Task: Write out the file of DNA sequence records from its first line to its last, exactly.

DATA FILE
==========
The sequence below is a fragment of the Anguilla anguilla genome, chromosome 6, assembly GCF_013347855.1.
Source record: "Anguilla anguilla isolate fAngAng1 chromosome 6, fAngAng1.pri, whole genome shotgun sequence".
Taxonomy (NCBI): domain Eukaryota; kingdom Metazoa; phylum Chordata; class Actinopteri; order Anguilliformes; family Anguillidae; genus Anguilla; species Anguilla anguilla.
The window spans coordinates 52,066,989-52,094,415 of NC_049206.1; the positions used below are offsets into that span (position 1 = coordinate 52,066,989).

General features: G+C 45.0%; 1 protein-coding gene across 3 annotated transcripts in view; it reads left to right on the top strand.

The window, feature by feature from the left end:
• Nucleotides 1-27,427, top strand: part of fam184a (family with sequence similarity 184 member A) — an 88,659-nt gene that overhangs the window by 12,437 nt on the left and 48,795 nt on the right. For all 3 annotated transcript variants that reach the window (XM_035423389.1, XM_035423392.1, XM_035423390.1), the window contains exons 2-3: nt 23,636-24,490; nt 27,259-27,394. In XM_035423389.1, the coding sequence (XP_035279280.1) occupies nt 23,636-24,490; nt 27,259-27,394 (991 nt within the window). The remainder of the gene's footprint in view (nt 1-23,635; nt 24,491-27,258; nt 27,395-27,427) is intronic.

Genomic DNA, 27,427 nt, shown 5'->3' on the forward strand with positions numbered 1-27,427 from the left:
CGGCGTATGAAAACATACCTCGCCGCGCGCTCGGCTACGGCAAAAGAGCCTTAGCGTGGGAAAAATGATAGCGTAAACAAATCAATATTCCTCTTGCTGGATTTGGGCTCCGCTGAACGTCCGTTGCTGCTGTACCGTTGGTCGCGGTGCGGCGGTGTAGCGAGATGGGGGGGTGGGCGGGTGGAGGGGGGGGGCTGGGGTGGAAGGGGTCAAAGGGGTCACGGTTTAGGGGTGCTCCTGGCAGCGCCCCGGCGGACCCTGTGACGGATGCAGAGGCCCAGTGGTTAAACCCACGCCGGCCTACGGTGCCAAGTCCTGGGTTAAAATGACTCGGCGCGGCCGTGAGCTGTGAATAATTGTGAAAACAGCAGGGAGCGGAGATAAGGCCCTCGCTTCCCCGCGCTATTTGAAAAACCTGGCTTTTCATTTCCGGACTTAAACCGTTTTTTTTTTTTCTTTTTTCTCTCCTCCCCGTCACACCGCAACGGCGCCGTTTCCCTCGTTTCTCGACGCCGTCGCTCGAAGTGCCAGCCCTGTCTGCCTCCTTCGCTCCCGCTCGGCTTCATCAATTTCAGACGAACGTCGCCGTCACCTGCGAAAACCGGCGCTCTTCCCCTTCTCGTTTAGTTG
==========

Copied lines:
The sequence below is a fragment of the Anguilla anguilla genome, chromosome 6, assembly GCF_013347855.1.
Source record: "Anguilla anguilla isolate fAngAng1 chromosome 6, fAngAng1.pri, whole genome shotgun sequence".
Taxonomy (NCBI): domain Eukaryota; kingdom Metazoa; phylum Chordata; class Actinopteri; order Anguilliformes; family Anguillidae; genus Anguilla; species Anguilla anguilla.
The window spans coordinates 52,066,989-52,094,415 of NC_049206.1; the positions used below are offsets into that span (position 1 = coordinate 52,066,989).

General features: G+C 45.0%; 1 protein-coding gene across 3 annotated transcripts in view; it reads left to right on the top strand.

The window, feature by feature from the left end:
• Nucleotides 1-27,427, top strand: part of fam184a (family with sequence similarity 184 member A) — an 88,659-nt gene that overhangs the window by 12,437 nt on the left and 48,795 nt on the right. For all 3 annotated transcript variants that reach the window (XM_035423389.1, XM_035423392.1, XM_035423390.1), the window contains exons 2-3: nt 23,636-24,490; nt 27,259-27,394. In XM_035423389.1, the coding sequence (XP_035279280.1) occupies nt 23,636-24,490; nt 27,259-27,394 (991 nt within the window). The remainder of the gene's footprint in view (nt 1-23,635; nt 24,491-27,258; nt 27,395-27,427) is intronic.

Genomic DNA, 27,427 nt, shown 5'->3' on the forward strand with positions numbered 1-27,427 from the left:
CGGCGTATGAAAACATACCTCGCCGCGCGCTCGGCTACGGCAAAAGAGCCTTAGCGTGGGAAAAATGATAGCGTAAACAAATCAATATTCCTCTTGCTGGATTTGGGCTCCGCTGAACGTCCGTTGCTGCTGTACCGTTGGTCGCGGTGCGGCGGTGTAGCGAGATGGGGGGGTGGGCGGGTGGAGGGGGGGGGCTGGGGTGGAAGGGGTCAAAGGGGTCACGGTTTAGGGGTGCTCCTGGCAGCGCCCCGGCGGACCCTGTGACGGATGCAGAGGCCCAGTGGTTAAACCCACGCCGGCCTACGGTGCCAAGTCCTGGGTTAAAATGACTCGGCGCGGCCGTGAGCTGTGAATAATTGTGAAAACAGCAGGGAGCGGAGATAAGGCCCTCGCTTCCCCGCGCTATTTGAAAAACCTGGCTTTTCATTTCCGGACTTAAACCGTTTTTTTTTTTTCTTTTTTCTCTCCTCCCCGTCACACCGCAACGGCGCCGTTTCCCTCGTTTCTCGACGCCGTCGCTCGAAGTGCCAGCCCTGTCTGCCTCCTTCGCTCCCGCTCGGCTTCATCAATTTCAGACGAACGTCGCCGTCACCTGCGAAAACCGGCGCTCTTCCCCTTCTCGTTTAGTTG